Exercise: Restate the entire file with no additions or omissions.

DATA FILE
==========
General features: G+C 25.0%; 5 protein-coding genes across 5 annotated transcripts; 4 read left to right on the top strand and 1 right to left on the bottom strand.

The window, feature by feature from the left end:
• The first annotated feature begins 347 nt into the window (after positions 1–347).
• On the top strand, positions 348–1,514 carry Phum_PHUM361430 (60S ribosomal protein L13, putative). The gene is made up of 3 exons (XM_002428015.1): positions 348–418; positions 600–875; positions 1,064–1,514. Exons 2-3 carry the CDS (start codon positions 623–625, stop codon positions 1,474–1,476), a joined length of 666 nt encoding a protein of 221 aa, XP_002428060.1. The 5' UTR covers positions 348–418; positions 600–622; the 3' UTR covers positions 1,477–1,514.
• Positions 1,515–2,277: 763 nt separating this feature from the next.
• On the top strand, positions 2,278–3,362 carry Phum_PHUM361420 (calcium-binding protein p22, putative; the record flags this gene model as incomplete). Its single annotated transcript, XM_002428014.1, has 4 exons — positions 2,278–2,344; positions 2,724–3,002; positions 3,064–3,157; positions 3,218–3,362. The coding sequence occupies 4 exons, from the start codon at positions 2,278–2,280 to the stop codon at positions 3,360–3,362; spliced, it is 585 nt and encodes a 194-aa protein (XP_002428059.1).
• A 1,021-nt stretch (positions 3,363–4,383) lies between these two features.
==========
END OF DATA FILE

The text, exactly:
General features: G+C 25.0%; 5 protein-coding genes across 5 annotated transcripts; 4 read left to right on the top strand and 1 right to left on the bottom strand.

The window, feature by feature from the left end:
• The first annotated feature begins 347 nt into the window (after positions 1–347).
• On the top strand, positions 348–1,514 carry Phum_PHUM361430 (60S ribosomal protein L13, putative). The gene is made up of 3 exons (XM_002428015.1): positions 348–418; positions 600–875; positions 1,064–1,514. Exons 2-3 carry the CDS (start codon positions 623–625, stop codon positions 1,474–1,476), a joined length of 666 nt encoding a protein of 221 aa, XP_002428060.1. The 5' UTR covers positions 348–418; positions 600–622; the 3' UTR covers positions 1,477–1,514.
• Positions 1,515–2,277: 763 nt separating this feature from the next.
• On the top strand, positions 2,278–3,362 carry Phum_PHUM361420 (calcium-binding protein p22, putative; the record flags this gene model as incomplete). Its single annotated transcript, XM_002428014.1, has 4 exons — positions 2,278–2,344; positions 2,724–3,002; positions 3,064–3,157; positions 3,218–3,362. The coding sequence occupies 4 exons, from the start codon at positions 2,278–2,280 to the stop codon at positions 3,360–3,362; spliced, it is 585 nt and encodes a 194-aa protein (XP_002428059.1).
• A 1,021-nt stretch (positions 3,363–4,383) lies between these two features.